Every reasonable buyer inspects at least several things before making a down payment on a house. Superficial things are something that everyone checks in detail. However, if you really wish to know what state your potential future house really is, you have to scratch the surface. Electric and heating installations and insulation need to be at the top of the list, but your number one priority should be the plumbing since problems in plumbing areas are usually the hardest to fix. Here is how to inspect plumbing before making a final decision.
If you are uncertain about some issues the plumbing seems to have, it is strongly advised to consult a professional. It would not be the first time that new owners failed to notice some serious problems due to their inexperience, says a seasoned Sydney-based plumber, which in return set them back way more than professional inspection service fee would. On top of that, you will get a repair estimate and you can negotiate a discount with the sellers to cover the unexpected expenses.
Checking the water meter should be your first step. Close all faucets and check if the water meter is turning. If it is, there is a leak somewhere and this could be serious problem. Move on to the valves. Start with the main shut off valve operation. When shut off, no faucet in the house should have water. This goes for every other shut off valve and their corresponding faucets. If everything is working properly, you are off to a good start.
Inspect all water heaters for signs of corrosion. Thou most common water heaters issues are easily solved corrosion should not be overlooked since it can cause serious damage. Also, bear in mind that an average four member family requires at least a 150 liter one to satisfy its regular needs and that they last approximately 10 years, depending on frequency of use, water quality and maintenance.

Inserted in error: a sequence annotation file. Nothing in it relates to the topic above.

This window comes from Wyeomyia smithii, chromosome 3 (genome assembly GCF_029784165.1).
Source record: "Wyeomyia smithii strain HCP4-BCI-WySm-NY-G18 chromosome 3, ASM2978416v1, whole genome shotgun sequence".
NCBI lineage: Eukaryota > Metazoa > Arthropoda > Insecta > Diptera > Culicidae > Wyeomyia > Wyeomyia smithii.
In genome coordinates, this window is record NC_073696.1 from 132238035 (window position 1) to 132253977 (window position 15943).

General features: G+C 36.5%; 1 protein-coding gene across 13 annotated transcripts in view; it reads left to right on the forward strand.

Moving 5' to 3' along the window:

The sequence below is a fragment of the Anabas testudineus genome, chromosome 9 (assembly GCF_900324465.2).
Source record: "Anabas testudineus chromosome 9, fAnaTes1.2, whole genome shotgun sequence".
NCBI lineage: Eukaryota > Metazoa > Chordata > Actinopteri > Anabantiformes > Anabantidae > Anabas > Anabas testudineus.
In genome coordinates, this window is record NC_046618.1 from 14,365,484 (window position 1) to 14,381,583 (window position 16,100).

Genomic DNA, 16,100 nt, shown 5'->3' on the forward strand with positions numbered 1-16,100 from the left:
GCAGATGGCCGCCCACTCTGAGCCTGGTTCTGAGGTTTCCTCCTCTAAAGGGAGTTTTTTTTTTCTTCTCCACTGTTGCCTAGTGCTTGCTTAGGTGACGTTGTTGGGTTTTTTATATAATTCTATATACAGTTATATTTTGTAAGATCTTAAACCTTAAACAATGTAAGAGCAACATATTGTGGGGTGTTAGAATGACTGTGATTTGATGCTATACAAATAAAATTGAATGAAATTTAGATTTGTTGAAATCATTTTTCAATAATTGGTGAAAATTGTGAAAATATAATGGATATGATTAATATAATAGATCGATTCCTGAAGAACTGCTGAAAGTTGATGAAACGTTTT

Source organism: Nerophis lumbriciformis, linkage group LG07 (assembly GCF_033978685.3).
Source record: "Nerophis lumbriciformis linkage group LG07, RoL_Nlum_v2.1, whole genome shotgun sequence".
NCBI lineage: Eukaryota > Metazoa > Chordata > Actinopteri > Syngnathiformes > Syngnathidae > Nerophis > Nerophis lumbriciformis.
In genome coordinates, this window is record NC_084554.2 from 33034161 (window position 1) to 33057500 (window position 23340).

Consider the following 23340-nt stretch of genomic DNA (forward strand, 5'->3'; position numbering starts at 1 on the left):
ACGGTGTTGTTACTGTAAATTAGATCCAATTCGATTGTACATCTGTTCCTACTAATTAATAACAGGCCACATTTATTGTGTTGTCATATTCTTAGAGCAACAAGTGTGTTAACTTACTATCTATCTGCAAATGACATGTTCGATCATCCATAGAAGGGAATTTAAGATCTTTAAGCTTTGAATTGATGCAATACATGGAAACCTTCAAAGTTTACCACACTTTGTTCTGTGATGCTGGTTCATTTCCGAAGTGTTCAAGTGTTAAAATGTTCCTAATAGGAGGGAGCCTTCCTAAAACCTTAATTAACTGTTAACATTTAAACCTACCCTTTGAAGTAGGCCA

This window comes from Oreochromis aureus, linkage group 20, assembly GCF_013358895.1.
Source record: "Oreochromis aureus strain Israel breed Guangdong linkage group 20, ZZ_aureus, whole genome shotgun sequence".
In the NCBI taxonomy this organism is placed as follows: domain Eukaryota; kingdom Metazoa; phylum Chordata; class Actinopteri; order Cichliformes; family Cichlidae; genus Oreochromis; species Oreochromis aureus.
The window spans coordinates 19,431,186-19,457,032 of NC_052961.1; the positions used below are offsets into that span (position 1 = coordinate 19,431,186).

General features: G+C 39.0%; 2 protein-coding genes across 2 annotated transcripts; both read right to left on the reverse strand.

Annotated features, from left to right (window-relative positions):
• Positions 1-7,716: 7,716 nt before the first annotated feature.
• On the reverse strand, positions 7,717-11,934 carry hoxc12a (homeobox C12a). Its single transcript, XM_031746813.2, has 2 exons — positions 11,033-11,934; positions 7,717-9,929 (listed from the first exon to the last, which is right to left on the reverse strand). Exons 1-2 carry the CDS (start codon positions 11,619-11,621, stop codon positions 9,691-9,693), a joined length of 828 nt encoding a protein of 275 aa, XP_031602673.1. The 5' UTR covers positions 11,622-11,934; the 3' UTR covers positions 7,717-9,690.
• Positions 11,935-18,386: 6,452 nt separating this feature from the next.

Check all existing faucet and sinks in detail. They need to be fully functional, no drips or leaks are allowed whatsoever. Test the flow of the water as well. Open faucets to maximum flow and check if the water goes down the sink without any delay. The same inspection principle applies to toilets as well. When you flush them the entire water quantity needs to drain without any leftovers. If this is not the case either with sinks or toilets that means they are clogged and this can turn out to be a serious problem.
If your potential property uses septic tank instead of municipal sewer you need to be careful and check if the entire system is fully functional. Odors and standing water is a clear sign of seepage and this needs to be taken care of as soon as possible to avoid additional complication and health hazards. Naturally, this should be entirely seller’s responsibility.
As you can see, plumbing inspection is not an easy task. Hiring professional help is strongly advisable in case of any dilemma. In any way, take your time and make sure you check everything carefully before you decide to buy.
Exclusively Written for Homes Re-Imagined, LLC by Lillian Connors